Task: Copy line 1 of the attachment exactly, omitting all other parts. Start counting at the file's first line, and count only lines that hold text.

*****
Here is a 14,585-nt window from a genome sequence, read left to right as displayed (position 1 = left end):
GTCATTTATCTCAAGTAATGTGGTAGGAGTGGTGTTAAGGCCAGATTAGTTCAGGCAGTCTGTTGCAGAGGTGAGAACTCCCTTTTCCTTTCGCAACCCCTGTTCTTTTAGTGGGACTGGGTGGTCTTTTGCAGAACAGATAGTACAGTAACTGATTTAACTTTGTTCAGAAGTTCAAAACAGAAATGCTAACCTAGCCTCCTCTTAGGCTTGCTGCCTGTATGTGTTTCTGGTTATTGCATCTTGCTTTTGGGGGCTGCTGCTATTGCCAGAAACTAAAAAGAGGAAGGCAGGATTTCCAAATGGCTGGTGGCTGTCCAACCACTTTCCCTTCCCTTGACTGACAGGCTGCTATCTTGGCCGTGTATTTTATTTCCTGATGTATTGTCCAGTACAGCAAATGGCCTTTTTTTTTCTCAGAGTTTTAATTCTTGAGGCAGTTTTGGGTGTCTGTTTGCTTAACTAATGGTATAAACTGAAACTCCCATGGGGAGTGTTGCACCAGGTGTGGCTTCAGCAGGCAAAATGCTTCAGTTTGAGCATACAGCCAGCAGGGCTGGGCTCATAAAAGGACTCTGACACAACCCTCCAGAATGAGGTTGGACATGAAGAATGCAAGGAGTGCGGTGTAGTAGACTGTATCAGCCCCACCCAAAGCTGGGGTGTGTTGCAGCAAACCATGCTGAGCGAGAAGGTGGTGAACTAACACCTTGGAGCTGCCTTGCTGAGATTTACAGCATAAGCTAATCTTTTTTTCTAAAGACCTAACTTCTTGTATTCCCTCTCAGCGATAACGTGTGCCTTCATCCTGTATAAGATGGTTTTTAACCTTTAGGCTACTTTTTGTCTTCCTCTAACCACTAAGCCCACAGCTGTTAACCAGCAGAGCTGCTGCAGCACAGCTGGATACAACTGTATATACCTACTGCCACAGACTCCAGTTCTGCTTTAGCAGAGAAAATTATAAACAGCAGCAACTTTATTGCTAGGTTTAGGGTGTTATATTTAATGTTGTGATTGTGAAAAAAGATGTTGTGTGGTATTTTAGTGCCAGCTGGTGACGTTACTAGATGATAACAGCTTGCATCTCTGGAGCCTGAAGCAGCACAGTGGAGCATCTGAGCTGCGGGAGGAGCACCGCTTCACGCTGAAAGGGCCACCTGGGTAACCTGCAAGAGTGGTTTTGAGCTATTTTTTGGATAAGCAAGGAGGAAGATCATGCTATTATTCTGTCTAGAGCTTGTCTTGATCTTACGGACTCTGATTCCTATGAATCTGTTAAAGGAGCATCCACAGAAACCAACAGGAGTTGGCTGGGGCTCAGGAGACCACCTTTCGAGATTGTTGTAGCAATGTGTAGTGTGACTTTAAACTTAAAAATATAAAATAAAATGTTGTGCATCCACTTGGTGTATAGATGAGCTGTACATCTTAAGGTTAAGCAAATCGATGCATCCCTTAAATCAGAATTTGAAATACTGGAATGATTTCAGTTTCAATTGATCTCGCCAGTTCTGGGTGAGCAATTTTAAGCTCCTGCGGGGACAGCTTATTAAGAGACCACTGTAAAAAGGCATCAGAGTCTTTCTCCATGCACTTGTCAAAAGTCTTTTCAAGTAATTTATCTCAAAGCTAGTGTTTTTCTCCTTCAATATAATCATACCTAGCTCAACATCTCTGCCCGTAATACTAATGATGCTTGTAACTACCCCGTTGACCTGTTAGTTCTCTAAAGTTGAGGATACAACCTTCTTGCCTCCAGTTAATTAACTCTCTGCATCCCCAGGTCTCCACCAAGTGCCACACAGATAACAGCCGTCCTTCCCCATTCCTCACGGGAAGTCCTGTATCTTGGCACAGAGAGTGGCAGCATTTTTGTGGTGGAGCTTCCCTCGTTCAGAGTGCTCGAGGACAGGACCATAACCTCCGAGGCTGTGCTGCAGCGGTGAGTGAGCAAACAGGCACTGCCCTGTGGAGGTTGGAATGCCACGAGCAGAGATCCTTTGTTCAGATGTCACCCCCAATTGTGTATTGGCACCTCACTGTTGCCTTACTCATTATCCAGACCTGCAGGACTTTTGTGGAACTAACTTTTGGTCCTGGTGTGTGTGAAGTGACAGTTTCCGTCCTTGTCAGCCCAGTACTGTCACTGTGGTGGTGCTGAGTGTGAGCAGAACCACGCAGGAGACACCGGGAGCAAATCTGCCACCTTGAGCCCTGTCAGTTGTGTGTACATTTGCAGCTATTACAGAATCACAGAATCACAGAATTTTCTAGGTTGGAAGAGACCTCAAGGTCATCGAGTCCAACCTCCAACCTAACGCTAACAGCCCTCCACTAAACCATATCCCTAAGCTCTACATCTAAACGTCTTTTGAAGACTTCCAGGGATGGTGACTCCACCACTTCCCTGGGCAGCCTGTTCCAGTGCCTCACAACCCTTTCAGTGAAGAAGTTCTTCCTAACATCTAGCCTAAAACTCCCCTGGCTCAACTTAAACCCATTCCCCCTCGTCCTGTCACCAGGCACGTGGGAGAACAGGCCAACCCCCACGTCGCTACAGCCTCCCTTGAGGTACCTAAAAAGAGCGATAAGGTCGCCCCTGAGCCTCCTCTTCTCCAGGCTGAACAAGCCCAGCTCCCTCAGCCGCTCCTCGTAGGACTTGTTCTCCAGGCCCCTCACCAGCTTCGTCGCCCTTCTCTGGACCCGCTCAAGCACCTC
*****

Here is a 14,585-nt window from a genome sequence, read left to right as displayed (position 1 = left end):